Mr. Kirchner’s wife, Cristina Kirchner, succeeded her husband in 2007, continuing a push for dirty-war prosecution. But opposition to the trials appears to be growing as the political popularity of the Kirchners falls.
“It’s totally political,” says Angel Cesar Maroni, a stock and commodities trader. “This wouldn’t have happened without the government.” He does not have confidence in the trials because they are “totally one-sided,” a reference to the fact that the military is being prosecuted, but Argentina’s guerrillas – who killed several hundred people before the coup – are not.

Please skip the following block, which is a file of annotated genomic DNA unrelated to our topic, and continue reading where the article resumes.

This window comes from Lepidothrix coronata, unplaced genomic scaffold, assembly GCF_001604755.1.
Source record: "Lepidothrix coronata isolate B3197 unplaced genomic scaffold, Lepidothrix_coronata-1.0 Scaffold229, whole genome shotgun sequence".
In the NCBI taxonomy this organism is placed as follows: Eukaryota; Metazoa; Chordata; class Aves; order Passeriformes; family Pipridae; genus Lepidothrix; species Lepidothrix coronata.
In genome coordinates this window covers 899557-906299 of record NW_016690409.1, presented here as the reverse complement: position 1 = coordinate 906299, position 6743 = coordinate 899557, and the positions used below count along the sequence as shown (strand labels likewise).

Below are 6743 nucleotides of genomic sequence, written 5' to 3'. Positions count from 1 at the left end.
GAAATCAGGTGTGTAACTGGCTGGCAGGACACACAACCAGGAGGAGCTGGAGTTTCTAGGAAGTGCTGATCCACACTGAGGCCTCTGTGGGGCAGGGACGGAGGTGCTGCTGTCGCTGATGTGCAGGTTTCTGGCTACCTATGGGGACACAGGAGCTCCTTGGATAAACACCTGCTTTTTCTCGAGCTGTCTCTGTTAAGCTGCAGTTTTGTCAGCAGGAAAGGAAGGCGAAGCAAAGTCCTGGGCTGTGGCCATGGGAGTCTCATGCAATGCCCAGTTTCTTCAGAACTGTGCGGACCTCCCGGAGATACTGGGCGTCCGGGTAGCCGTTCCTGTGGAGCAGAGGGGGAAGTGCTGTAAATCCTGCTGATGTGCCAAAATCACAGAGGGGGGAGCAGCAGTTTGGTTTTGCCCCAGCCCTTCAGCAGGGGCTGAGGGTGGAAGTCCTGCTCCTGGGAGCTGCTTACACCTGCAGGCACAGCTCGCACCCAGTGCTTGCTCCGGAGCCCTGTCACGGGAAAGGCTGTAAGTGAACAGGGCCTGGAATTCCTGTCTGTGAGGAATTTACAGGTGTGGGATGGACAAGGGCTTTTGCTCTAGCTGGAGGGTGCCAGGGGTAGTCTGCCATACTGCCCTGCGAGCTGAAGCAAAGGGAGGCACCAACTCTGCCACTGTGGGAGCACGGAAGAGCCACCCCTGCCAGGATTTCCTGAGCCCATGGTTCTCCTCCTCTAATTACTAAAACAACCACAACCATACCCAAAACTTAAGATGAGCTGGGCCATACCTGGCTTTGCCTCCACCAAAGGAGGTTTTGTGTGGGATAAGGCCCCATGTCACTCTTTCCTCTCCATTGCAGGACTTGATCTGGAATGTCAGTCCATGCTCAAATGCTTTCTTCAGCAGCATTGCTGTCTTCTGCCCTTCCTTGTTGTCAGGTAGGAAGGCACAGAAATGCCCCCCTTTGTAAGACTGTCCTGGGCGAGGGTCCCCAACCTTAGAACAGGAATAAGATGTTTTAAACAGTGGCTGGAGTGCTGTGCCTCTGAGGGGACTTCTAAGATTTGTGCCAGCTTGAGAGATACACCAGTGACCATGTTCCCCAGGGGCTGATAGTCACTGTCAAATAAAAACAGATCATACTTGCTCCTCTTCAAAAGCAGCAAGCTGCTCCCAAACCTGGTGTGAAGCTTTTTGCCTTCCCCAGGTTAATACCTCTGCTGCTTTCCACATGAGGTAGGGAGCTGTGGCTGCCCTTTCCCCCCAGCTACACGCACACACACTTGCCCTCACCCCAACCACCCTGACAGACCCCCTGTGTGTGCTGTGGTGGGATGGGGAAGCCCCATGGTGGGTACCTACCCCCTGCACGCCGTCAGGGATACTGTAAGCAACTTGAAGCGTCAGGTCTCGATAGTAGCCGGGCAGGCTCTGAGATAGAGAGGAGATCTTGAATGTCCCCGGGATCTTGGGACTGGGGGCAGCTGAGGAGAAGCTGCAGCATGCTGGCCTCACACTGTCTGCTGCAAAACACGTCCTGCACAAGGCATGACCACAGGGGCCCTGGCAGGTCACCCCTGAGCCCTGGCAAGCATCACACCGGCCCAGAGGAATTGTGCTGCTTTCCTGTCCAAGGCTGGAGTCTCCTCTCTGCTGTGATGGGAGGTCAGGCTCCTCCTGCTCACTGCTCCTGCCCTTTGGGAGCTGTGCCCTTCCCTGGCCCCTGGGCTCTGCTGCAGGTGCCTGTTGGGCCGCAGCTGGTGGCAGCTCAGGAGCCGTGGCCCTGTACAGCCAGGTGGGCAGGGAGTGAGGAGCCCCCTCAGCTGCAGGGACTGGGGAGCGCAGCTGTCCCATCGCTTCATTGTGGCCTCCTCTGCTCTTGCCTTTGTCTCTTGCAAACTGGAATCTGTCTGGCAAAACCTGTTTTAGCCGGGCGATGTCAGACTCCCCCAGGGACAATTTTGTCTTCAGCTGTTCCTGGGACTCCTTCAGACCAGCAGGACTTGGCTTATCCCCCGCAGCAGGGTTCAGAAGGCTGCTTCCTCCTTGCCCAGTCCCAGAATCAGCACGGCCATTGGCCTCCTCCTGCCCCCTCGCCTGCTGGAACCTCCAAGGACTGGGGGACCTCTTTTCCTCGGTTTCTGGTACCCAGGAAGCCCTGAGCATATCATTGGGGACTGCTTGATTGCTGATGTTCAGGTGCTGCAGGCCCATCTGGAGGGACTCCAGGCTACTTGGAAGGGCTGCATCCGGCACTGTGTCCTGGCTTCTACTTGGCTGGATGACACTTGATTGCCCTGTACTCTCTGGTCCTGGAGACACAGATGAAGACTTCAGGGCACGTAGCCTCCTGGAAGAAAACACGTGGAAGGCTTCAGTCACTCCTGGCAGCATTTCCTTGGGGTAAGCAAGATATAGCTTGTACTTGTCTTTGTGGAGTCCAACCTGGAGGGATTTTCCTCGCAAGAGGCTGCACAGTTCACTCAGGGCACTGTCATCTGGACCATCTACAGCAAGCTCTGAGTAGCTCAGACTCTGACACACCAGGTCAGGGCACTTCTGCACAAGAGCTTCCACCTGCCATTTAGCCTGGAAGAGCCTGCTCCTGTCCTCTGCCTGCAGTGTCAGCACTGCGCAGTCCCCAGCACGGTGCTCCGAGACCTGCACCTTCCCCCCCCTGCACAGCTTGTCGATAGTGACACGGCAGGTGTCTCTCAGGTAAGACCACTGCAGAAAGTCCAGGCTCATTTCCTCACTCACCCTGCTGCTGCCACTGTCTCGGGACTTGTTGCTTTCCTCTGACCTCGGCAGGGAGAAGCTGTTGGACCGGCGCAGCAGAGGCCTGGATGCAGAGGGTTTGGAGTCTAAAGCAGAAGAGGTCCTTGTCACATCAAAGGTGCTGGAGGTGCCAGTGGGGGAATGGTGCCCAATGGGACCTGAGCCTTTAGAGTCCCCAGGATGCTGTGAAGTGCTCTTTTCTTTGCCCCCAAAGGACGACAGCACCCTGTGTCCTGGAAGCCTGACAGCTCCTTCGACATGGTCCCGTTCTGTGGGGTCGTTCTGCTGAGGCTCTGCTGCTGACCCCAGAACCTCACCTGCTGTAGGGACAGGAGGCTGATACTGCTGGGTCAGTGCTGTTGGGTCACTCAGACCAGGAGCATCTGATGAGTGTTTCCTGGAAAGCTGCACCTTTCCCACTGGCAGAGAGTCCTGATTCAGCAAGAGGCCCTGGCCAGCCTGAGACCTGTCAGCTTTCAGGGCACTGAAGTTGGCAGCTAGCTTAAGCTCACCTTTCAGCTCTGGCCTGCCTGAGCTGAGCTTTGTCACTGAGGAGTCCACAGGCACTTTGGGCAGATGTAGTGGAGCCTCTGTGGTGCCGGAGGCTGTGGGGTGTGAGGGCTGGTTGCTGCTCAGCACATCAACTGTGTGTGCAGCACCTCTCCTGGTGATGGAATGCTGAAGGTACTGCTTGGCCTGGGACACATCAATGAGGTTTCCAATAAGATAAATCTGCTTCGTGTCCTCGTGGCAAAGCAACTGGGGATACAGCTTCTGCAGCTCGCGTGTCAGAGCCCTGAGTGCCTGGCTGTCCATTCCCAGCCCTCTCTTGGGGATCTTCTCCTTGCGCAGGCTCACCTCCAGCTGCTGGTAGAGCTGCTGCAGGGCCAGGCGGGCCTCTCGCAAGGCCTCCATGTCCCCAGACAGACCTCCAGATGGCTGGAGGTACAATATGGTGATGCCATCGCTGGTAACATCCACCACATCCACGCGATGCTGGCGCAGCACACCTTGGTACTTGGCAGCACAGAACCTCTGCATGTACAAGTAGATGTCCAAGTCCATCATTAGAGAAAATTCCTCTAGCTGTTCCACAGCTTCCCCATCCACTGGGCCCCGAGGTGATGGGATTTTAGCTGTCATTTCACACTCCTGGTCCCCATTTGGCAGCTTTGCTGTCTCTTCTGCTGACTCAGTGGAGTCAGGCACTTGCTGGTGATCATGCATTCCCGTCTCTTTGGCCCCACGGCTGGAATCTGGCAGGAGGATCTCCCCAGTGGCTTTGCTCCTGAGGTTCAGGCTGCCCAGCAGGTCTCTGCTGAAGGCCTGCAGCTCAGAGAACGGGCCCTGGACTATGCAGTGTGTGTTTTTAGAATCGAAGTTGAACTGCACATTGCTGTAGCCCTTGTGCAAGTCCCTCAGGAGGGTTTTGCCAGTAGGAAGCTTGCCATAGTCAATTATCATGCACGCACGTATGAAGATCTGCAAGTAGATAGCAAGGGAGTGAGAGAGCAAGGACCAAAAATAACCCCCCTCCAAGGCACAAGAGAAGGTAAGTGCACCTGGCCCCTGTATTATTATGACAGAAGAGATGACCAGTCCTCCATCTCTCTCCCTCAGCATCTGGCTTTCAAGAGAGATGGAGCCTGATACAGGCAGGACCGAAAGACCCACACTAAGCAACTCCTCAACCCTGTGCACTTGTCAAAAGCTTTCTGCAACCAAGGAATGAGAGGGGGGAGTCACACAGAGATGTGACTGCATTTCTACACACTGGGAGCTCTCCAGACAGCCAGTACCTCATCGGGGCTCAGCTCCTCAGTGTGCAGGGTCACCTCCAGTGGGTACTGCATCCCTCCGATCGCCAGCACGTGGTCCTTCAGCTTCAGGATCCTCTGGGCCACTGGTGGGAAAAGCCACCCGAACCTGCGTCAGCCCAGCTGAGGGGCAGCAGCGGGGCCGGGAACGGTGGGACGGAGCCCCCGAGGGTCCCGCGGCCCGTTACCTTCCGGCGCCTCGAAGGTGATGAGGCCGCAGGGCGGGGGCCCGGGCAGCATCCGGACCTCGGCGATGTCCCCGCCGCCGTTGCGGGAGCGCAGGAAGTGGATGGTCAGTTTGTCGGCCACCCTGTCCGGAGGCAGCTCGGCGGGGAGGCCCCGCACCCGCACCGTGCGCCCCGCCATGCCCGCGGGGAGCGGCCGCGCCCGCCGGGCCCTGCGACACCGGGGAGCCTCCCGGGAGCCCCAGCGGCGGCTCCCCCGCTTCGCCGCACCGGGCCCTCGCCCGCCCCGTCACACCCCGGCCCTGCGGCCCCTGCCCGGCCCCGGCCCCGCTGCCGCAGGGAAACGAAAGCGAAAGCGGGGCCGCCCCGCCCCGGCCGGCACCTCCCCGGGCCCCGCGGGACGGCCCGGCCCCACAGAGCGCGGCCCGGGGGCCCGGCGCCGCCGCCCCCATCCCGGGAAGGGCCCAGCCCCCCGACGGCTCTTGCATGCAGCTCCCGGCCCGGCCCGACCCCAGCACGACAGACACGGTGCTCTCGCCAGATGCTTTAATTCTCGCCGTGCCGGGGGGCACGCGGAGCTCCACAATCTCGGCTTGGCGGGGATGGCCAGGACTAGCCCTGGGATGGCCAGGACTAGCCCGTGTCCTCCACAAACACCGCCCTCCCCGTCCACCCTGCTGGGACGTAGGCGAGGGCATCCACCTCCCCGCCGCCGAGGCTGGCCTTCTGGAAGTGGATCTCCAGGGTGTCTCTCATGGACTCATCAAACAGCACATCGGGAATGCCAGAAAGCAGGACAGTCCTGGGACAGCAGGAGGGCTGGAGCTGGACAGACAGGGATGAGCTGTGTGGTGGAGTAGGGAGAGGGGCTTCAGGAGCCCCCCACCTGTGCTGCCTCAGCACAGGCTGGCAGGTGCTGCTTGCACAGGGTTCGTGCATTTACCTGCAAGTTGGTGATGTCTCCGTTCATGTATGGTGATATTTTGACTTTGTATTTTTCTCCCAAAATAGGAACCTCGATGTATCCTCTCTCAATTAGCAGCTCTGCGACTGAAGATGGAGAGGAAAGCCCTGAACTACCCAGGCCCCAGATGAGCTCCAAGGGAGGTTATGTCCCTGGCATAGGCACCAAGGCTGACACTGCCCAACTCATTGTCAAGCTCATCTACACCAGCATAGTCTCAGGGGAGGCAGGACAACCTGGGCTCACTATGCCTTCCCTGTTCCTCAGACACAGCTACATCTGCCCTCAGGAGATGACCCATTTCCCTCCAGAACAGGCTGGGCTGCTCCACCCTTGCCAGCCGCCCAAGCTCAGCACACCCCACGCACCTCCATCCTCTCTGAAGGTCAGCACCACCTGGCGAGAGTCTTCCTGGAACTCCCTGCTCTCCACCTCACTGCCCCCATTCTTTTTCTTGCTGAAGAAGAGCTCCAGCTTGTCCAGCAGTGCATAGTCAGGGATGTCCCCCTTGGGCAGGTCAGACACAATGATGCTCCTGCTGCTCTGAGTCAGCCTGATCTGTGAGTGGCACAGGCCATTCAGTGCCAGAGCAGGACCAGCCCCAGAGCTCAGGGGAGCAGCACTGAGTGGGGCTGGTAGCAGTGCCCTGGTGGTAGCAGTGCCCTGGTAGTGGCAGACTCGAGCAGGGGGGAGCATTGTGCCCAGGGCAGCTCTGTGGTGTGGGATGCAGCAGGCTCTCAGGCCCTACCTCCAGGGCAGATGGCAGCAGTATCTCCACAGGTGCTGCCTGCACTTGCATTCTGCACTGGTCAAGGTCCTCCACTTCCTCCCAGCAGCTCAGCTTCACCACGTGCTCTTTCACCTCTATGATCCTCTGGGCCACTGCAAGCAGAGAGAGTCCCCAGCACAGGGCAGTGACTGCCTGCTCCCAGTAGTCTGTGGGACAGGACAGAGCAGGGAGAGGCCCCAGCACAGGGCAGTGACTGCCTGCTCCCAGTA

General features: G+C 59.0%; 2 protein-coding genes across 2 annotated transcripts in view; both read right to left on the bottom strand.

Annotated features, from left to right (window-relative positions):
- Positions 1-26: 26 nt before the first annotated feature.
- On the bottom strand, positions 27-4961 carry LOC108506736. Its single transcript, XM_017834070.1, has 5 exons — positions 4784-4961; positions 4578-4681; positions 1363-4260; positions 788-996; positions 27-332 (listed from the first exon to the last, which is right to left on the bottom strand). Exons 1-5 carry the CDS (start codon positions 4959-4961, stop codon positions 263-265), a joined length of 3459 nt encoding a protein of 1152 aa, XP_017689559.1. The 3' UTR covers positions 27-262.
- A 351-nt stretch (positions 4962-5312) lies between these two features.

Mr. Maroni says that the Kirchners, who have publicly vindicated the leftist ideological struggle of the 1970s, are taking revenge. (Under international law there is a continuing duty to prosecute crimes committed by the state. Other crimes, such as those committed by the guerrillas, may be amnestied or subject to a statute of limitations.)